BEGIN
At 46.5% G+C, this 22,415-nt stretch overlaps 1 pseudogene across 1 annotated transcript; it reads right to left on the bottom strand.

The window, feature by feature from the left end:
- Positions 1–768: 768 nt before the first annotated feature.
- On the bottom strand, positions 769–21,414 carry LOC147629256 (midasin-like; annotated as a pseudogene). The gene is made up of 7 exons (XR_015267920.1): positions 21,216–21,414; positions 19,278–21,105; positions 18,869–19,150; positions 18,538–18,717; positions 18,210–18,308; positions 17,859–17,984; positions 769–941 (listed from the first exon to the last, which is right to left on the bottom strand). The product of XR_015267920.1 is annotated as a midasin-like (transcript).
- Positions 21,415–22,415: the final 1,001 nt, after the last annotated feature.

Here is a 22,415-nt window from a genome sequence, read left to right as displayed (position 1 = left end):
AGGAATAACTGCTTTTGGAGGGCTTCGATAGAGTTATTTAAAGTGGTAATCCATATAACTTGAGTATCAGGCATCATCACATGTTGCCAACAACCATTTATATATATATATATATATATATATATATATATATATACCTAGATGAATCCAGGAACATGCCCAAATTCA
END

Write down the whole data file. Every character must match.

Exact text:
At 46.5% G+C, this 22,415-nt stretch overlaps 1 pseudogene across 1 annotated transcript; it reads right to left on the bottom strand.

The window, feature by feature from the left end:
- Positions 1–768: 768 nt before the first annotated feature.
- On the bottom strand, positions 769–21,414 carry LOC147629256 (midasin-like; annotated as a pseudogene). The gene is made up of 7 exons (XR_015267920.1): positions 21,216–21,414; positions 19,278–21,105; positions 18,869–19,150; positions 18,538–18,717; positions 18,210–18,308; positions 17,859–17,984; positions 769–941 (listed from the first exon to the last, which is right to left on the bottom strand). The product of XR_015267920.1 is annotated as a midasin-like (transcript).
- Positions 21,415–22,415: the final 1,001 nt, after the last annotated feature.

Here is a 22,415-nt window from a genome sequence, read left to right as displayed (position 1 = left end):
AGGAATAACTGCTTTTGGAGGGCTTCGATAGAGTTATTTAAAGTGGTAATCCATATAACTTGAGTATCAGGCATCATCACATGTTGCCAACAACCATTTATATATATATATATATATATATATATATATATATATACCTAGATGAATCCAGGAACATGCCCAAATTCA